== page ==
AlzeCure Pharma AB (publ) (FN STO: ALZCUR), a pharmaceutical company that develops a broad portfolio of drug candidates for diseases affecting the central nervous system, with projects in both Alzheimer’s disease and pain, today announced that the company’s presentation and poster regarding the clinical candidate drug ACD856 for Alzheimer’s disease, presented at the Alzheimer’s Association International Conference (AAIC) 2021 on July 26-30 in Denver, USA, are now available on the company’s website.
The abstract, titled ACD856 – a novel positive allosteric modulator of Trk-signaling in clinical development for the treatment of Alzheimer’s disease, was presented by Dr. Johan Sandin, Chief Scientific Officer at AlzeCure, and includes new study results demonstrating how ACD856 binds to neurotrophin receptors, so-called Trk receptors. The studies show that affects important neurotransmitters in areas of the brain that play an important role in cognition and memory. The end result is the potent effect that ACD856 exhibits on cognition and memory ability in a number of preclinical models. The presentation also demonstrates the good safety profile that the substance shows and contains results from the first clinical study that ACD856 underwent during the first half of 2020. Overall, the data indicate that the substance is well suited for further clinical development.
”With these data, we have shown how ACD856 affects both nerve cell function and cognitive ability via a unique biological mechanism that has a strong connection to cognitive function in humans,” commented Johan Sandin.
“The results presented show the solid scientific package that forms the rational for the current clinical phase I study with ACD856 and the possibilities to potentially treat several different disease states, not just Alzheimer’s,” said Martin Jönsson, CEO of AlzeCure Pharma.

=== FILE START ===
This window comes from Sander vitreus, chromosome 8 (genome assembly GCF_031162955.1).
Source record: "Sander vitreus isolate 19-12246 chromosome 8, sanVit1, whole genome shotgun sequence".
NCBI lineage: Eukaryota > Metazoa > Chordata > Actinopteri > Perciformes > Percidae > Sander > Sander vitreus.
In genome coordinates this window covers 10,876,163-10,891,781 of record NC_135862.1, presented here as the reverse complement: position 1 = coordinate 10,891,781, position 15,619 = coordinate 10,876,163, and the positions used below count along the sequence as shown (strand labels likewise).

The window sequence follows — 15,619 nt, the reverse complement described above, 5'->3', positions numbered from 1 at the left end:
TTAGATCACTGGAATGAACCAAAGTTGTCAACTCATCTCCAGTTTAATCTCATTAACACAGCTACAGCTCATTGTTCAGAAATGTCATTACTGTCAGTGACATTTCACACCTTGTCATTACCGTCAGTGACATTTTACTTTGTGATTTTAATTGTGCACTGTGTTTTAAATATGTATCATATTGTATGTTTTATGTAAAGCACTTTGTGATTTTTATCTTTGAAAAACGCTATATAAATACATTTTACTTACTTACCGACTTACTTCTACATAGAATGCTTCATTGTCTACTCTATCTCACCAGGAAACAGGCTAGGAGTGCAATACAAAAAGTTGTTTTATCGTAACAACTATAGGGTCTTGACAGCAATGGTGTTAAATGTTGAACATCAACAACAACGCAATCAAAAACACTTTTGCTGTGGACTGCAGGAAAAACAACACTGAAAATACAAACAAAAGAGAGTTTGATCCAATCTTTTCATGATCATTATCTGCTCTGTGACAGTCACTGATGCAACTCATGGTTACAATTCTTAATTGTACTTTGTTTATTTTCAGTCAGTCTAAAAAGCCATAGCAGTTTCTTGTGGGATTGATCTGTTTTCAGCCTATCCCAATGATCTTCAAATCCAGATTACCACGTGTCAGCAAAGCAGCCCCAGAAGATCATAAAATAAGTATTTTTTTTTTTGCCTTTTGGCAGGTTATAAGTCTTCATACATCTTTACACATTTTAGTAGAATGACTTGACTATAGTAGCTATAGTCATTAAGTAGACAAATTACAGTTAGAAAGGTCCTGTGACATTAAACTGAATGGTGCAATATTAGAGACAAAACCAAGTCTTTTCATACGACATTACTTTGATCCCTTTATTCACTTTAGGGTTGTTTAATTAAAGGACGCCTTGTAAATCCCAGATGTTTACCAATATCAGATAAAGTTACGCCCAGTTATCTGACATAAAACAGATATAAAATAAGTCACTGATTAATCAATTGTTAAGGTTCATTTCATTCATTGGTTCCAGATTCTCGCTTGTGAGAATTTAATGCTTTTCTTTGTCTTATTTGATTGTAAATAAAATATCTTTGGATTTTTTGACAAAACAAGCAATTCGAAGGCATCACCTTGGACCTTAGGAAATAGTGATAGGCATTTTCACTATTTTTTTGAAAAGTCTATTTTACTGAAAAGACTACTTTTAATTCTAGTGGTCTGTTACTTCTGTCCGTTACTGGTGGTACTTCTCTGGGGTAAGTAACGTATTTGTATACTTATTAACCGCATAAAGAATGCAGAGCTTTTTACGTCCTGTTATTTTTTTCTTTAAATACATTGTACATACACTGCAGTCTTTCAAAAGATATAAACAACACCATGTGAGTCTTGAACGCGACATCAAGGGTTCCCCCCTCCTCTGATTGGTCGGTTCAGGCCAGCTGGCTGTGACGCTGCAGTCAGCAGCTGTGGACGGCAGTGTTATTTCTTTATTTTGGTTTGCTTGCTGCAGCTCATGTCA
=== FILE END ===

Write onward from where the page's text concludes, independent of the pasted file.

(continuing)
The authors of the abstract include Johan Sandin, Chief Scientific Officer at AlzeCure, Dr. Pontus Forsell, Head of Discovery, Dr. Gunnar Nordvall, Head of Chemistry and Matthias Rother, Medical Program Director at AlzeCure.
The presentation, poster and the abstract are available on AlzeCure’s website: https://www.alzecurepharma.se/en/presentations-and-interviews/
For more information, please contact
Martin Jönsson, VD
Tel: +46(0)707 86 94 43
The information was submitted for publication, through the agency of the contact person set out above at 08.00 am CET on July 29, 2021.
About AlzeCure Pharma AB (publ)
AlzeCure® is a Swedish pharmaceutical company that develops new innovative drug therapies for the treatment of severe diseases and conditions that affect the central nervous system, such as Alzheimer’s disease and pain – indications for which currently available treatment is extremely limited. The company is listed on Nasdaq First North Premier Growth Market and is developing several parallel drug candidates based on three research platforms: NeuroRestore®, Alzstatin® and Painless.